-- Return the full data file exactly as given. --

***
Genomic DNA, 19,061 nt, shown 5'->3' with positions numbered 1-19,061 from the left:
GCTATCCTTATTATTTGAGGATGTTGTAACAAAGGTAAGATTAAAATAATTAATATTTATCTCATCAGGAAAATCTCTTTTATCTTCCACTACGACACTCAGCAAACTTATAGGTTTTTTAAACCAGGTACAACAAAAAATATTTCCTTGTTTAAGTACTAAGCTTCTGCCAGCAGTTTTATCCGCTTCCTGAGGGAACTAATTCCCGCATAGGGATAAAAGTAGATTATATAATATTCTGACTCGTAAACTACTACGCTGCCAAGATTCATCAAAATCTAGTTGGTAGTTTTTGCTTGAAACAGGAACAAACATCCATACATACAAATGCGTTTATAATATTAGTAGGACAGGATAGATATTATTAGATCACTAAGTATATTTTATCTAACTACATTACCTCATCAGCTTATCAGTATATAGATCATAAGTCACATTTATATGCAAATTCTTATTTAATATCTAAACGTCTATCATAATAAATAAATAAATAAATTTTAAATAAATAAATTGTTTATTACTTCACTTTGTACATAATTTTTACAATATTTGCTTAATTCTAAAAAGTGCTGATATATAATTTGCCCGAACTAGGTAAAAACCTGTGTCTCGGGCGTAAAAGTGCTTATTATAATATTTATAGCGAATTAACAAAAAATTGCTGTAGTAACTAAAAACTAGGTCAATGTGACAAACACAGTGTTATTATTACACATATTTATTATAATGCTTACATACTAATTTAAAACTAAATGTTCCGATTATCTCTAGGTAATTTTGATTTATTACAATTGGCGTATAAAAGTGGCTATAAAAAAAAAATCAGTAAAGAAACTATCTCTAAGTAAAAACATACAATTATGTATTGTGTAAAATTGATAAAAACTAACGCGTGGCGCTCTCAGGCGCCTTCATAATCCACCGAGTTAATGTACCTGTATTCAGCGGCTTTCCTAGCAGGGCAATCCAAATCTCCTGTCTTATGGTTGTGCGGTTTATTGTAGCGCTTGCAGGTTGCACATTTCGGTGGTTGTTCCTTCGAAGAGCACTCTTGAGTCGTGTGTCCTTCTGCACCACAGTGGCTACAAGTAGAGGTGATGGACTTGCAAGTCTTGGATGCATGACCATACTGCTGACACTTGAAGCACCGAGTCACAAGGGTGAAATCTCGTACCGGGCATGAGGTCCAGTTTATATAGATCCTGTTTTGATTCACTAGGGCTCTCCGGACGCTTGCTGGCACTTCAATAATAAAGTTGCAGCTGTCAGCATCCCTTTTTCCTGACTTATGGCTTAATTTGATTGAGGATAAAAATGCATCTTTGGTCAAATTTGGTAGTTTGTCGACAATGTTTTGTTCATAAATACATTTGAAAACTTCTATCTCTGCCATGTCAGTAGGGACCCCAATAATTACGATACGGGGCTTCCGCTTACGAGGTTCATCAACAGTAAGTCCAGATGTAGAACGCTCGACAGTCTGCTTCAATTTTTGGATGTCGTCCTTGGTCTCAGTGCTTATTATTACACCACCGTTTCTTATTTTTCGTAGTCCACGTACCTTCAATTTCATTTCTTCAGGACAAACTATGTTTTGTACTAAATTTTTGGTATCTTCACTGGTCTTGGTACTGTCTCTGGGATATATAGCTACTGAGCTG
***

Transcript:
Genomic DNA, 19,061 nt, shown 5'->3' with positions numbered 1-19,061 from the left:
GCTATCCTTATTATTTGAGGATGTTGTAACAAAGGTAAGATTAAAATAATTAATATTTATCTCATCAGGAAAATCTCTTTTATCTTCCACTACGACACTCAGCAAACTTATAGGTTTTTTAAACCAGGTACAACAAAAAATATTTCCTTGTTTAAGTACTAAGCTTCTGCCAGCAGTTTTATCCGCTTCCTGAGGGAACTAATTCCCGCATAGGGATAAAAGTAGATTATATAATATTCTGACTCGTAAACTACTACGCTGCCAAGATTCATCAAAATCTAGTTGGTAGTTTTTGCTTGAAACAGGAACAAACATCCATACATACAAATGCGTTTATAATATTAGTAGGACAGGATAGATATTATTAGATCACTAAGTATATTTTATCTAACTACATTACCTCATCAGCTTATCAGTATATAGATCATAAGTCACATTTATATGCAAATTCTTATTTAATATCTAAACGTCTATCATAATAAATAAATAAATAAATTTTAAATAAATAAATTGTTTATTACTTCACTTTGTACATAATTTTTACAATATTTGCTTAATTCTAAAAAGTGCTGATATATAATTTGCCCGAACTAGGTAAAAACCTGTGTCTCGGGCGTAAAAGTGCTTATTATAATATTTATAGCGAATTAACAAAAAATTGCTGTAGTAACTAAAAACTAGGTCAATGTGACAAACACAGTGTTATTATTACACATATTTATTATAATGCTTACATACTAATTTAAAACTAAATGTTCCGATTATCTCTAGGTAATTTTGATTTATTACAATTGGCGTATAAAAGTGGCTATAAAAAAAAAATCAGTAAAGAAACTATCTCTAAGTAAAAACATACAATTATGTATTGTGTAAAATTGATAAAAACTAACGCGTGGCGCTCTCAGGCGCCTTCATAATCCACCGAGTTAATGTACCTGTATTCAGCGGCTTTCCTAGCAGGGCAATCCAAATCTCCTGTCTTATGGTTGTGCGGTTTATTGTAGCGCTTGCAGGTTGCACATTTCGGTGGTTGTTCCTTCGAAGAGCACTCTTGAGTCGTGTGTCCTTCTGCACCACAGTGGCTACAAGTAGAGGTGATGGACTTGCAAGTCTTGGATGCATGACCATACTGCTGACACTTGAAGCACCGAGTCACAAGGGTGAAATCTCGTACCGGGCATGAGGTCCAGTTTATATAGATCCTGTTTTGATTCACTAGGGCTCTCCGGACGCTTGCTGGCACTTCAATAATAAAGTTGCAGCTGTCAGCATCCCTTTTTCCTGACTTATGGCTTAATTTGATTGAGGATAAAAATGCATCTTTGGTCAAATTTGGTAGTTTGTCGACAATGTTTTGTTCATAAATACATTTGAAAACTTCTATCTCTGCCATGTCAGTAGGGACCCCAATAATTACGATACGGGGCTTCCGCTTACGAGGTTCATCAACAGTAAGTCCAGATGTAGAACGCTCGACAGTCTGCTTCAATTTTTGGATGTCGTCCTTGGTCTCAGTGCTTATTATTACACCACCGTTTCTTATTTTTCGTAGTCCACGTACCTTCAATTTCATTTCTTCAGGACAAACTATGTTTTGTACTAAATTTTTGGTATCTTCACTGGTCTTGGTACTGTCTCTGGGATATATAGCTACTGAGCTG